- Views & Opinions
The state Assembly has approved a bill that would prohibit people from bothering hunters in the woods, even though the U.S. Supreme Court has ruled that states can’t place such a restriction on anti-choice activists outside abortion clinics.
The Assembly passed the bill on a voice vote April 11 with no debate. The Senate passed the bill on a voice vote last month. The measure now goes to Gov. Scott Walker.
The bill’s Republican authors say concerns about hunter harassment have grown since the Wolf Patrol, a group of animal rights activists, followed and filmed wolf hunters in Wisconsin and Montana in 2014.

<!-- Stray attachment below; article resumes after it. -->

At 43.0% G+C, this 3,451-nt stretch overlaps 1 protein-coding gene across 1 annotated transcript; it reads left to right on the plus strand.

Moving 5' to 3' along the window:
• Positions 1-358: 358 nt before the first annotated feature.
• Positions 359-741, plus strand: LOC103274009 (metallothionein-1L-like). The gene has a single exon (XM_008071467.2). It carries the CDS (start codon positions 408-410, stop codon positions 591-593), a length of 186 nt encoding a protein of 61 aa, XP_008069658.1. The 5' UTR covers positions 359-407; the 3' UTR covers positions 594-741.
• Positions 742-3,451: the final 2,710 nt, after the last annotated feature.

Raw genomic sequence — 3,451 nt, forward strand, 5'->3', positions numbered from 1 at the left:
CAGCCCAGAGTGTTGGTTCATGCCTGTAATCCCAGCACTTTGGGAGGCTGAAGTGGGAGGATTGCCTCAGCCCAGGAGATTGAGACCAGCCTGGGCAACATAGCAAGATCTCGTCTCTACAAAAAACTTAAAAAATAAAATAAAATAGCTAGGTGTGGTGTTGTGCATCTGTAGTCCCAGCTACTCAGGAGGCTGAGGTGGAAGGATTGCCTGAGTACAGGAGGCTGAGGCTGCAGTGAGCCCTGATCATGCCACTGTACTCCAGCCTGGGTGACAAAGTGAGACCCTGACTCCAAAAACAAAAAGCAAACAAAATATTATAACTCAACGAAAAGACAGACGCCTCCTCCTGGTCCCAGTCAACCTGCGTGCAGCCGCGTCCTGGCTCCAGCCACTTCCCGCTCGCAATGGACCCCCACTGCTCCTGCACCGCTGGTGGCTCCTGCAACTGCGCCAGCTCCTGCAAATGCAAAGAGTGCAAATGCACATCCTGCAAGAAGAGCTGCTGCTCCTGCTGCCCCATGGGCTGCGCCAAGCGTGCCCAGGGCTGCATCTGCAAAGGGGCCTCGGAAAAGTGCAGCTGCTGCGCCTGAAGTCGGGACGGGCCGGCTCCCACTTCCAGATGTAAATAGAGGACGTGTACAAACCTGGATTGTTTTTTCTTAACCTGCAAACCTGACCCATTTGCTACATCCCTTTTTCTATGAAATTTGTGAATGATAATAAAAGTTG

The bill would expand the definition of interference with a hunter to include remaining in a hunter’s sight and photographing or confronting a hunter more than twice with the intention to interfere. The bill is SB 338.
The law could face legal challenges. In 2014, the Supreme Court ruled unanimously in McCullen v. Coakley that setting limits on where anti-abortion protesters can stand and what they can say violates their Constitutional right to free speech.